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2000 30' Excella
Shelton , CT
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Hello. Keep the Tow Vehicle fueled up, especially out West. Pick your spots pulling in and out of gas stations , and watch the road for patches of black especially at bridges ,big bump coming up
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Old 12-06-2022, 06:59 PM   #15
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2021 27' Globetrotter
San Francisco , California
Join Date: Dec 2020
Posts: 117
Upgrade your refrigerator door restraints.

Nothing worse than opening the trailer after a long drive to find a pile of spilled food on the floor.

We use this style:
https://a.co/d/g1bHo8a
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Old 12-06-2022, 07:47 PM   #16
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1964 19' Globetrotter
OlyPen , Washington
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Quote:
Originally Posted by Heidi Jones View Post
Hello
My husband & I recently purchased a 25ft FBT Flying Cloud and we're planning on hitting the road next month, we'll be heading from MI to FL and then west to AZ & OR.
Is there any MUST have/MacGyver tips you'd recommend when traveling? I'm sure there's lots to learn. We're beginners and could use your help!

Thank you & safe travels
Heidi

Welcome to the board! If this is your first trailer find a big parking lot and practice turning, backing and parking. Do this now.

If you are counting on travel instructions via your phone, get a backup plan; either a gps or maps. There are vast areas of the USA that have no cell coverage.

Consider a long-ish rain slicker... hitching and unhitching in rain is wet business.

After you've been traveling for a few weeks, get rid of the extra stuff you packed for "just in case" but haven't used - you probably don't need it.

Have fun, lean into the adventure
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Old 12-06-2022, 09:06 PM   #17
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2019 27' Flying Cloud
Kansas City , Missouri
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Congratulations!

Here is my advice:
1-both partners should know how to do every task(or at least how it's done), and the related process, even if you end up (typically) dividing up the jobs between you. This way you are each responsible to double-check the other person. It's all about safety.
2-Talk then act. Before doing something you should both talk out the steps together and both agree on them. If you don't, keep talking. Or look on YouTube or your notes. Most things are logical.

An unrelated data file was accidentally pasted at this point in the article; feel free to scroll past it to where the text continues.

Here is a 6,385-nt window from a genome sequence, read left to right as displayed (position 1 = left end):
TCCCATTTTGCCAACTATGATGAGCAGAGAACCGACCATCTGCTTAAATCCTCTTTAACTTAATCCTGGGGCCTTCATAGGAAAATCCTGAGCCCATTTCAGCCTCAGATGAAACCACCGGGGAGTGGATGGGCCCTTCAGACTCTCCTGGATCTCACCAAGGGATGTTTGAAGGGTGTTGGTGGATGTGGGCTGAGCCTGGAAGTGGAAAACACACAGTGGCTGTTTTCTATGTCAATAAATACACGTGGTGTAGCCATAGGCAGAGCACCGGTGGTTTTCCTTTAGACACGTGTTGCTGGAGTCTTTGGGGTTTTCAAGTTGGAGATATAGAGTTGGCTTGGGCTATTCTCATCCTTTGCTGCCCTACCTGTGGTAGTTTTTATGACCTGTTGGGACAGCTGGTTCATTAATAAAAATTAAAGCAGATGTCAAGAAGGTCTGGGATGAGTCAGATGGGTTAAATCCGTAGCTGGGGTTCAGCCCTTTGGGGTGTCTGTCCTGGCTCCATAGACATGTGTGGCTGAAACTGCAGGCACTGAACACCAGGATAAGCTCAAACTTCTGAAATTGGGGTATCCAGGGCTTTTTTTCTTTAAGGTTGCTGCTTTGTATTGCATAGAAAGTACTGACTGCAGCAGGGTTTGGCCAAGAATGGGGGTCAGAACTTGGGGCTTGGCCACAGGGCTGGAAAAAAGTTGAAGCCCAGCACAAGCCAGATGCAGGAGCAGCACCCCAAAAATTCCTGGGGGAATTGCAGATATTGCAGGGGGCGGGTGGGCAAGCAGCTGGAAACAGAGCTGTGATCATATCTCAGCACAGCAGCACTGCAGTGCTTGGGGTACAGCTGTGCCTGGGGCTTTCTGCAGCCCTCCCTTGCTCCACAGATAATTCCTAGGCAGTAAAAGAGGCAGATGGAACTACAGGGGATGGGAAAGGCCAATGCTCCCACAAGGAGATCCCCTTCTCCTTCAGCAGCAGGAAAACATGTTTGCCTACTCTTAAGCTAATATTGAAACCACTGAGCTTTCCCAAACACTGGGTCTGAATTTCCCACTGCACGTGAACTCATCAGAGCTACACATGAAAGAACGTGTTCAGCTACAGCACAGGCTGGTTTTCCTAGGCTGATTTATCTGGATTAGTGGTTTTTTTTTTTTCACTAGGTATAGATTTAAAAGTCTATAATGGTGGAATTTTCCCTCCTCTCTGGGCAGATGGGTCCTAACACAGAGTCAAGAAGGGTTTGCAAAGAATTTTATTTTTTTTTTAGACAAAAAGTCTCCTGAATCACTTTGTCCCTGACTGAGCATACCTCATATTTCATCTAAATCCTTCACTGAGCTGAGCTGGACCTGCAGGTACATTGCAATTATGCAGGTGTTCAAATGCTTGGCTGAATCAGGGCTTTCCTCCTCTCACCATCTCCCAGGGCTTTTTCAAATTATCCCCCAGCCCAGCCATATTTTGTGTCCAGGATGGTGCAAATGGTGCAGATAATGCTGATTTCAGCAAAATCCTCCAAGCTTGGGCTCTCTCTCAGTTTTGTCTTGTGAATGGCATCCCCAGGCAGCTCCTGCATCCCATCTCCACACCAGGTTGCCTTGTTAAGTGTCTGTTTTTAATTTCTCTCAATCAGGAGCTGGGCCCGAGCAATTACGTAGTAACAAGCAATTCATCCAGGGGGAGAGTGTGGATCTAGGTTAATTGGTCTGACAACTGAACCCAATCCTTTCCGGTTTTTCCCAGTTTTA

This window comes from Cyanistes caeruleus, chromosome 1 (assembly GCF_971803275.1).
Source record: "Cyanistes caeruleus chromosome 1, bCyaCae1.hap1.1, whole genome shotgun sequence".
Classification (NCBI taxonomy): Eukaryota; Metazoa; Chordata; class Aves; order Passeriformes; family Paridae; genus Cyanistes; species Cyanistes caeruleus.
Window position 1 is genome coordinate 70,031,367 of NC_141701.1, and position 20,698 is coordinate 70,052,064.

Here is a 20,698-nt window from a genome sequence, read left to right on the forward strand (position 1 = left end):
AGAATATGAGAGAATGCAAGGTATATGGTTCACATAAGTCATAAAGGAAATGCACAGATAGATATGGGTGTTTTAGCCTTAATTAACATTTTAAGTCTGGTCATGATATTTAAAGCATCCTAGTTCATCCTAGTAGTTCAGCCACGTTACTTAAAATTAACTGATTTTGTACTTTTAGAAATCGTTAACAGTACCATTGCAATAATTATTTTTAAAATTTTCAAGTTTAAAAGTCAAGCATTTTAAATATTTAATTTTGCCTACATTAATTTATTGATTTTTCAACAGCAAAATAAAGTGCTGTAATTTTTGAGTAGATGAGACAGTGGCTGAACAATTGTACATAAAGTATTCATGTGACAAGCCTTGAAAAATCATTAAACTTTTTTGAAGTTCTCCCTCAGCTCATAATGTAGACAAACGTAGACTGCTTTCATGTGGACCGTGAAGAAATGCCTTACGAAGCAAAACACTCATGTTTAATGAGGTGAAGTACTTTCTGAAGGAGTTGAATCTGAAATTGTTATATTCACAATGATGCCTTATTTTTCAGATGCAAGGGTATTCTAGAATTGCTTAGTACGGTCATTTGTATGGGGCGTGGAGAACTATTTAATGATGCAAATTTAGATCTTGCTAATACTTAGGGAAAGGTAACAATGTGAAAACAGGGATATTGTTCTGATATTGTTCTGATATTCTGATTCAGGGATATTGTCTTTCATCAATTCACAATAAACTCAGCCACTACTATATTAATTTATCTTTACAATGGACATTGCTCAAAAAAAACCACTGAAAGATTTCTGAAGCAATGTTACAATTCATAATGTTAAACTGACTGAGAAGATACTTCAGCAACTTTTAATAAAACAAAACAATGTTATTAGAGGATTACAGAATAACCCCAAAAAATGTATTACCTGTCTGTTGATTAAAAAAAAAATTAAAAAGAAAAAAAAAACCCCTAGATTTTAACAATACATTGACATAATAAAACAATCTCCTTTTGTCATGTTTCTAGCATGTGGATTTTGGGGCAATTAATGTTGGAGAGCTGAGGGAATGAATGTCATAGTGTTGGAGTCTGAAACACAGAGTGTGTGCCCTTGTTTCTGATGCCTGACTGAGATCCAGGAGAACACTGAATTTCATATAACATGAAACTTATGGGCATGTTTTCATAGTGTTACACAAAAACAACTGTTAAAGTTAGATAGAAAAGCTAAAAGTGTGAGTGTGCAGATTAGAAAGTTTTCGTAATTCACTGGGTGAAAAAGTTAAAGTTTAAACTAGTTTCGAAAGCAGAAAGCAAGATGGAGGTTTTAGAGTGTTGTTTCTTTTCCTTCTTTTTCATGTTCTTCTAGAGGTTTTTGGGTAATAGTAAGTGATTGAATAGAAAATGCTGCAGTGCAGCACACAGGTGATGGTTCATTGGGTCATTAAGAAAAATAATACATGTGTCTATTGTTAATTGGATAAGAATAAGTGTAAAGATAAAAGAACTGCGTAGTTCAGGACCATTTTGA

3-When you make a mistake, or something unexpected happens--Always figure out WHY so you can learn and not repeat it. Maybe you need to add something to your check list or process.
4-Try to arrive before it's dark (look it up!), and get gas at the end of the day when you get off the road so you can get up and leave in the morning.
5-The internet has lots of good advice. This site and also the forum sites for your vehicle.
6-If you drink coffee, be sure to have a way to make it only using the cooktop (not electric) like a kettle/pour over, or moka espresso. One of the delights of Airstreaming is pulling over to the side of the road or the parking lot and making breakfast after an early departure.
7-Figure out a way to wear your keys so you don't lock yourself out. We have ours on a lanyard, so can go around our neck, or through belt loop and into pockets. Have an extra set in your vehicle.
8-To plan driving, I find to estimate an "average" speed of 55 mph plus 45 minutes for a small metro (Omaha) and 1.5 hours for a large metro(Denver). This accounts for gas stops, meals, potty breaks. It seems to always work out for us to compute when to leave in the morning to arrive when we want to be someplace. Don't forget time zones.
9-Red Solo Cups-I prep snacks and put in red solo cups in the fridge. Then when we stop we can eat in the Airstream or use the red solo cups in the vehicle cup holders. Great for cheese and crackers, cut up fruit, pasta salad, pepperoni, etc.
10-Ben and Jerry's fits in the freezer. Just Sayin'
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Old 12-06-2022, 09:35 PM   #18
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2017 25' International
West Lake Hills , Texas
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Quote:
Originally Posted by Piggy Bank View Post
Congratulations!

Here is my advice:
1-both partners should know how to do every task(or at least how it's done), and the related process, even if you end up (typically) dividing up the jobs between you. This way you are each responsible to double-check the other person. It's all about safety.
2-Talk then act. Before doing something you should both talk out the steps together and both agree on them. If you don't, keep talking. Or look on YouTube or your notes. Most things are logical.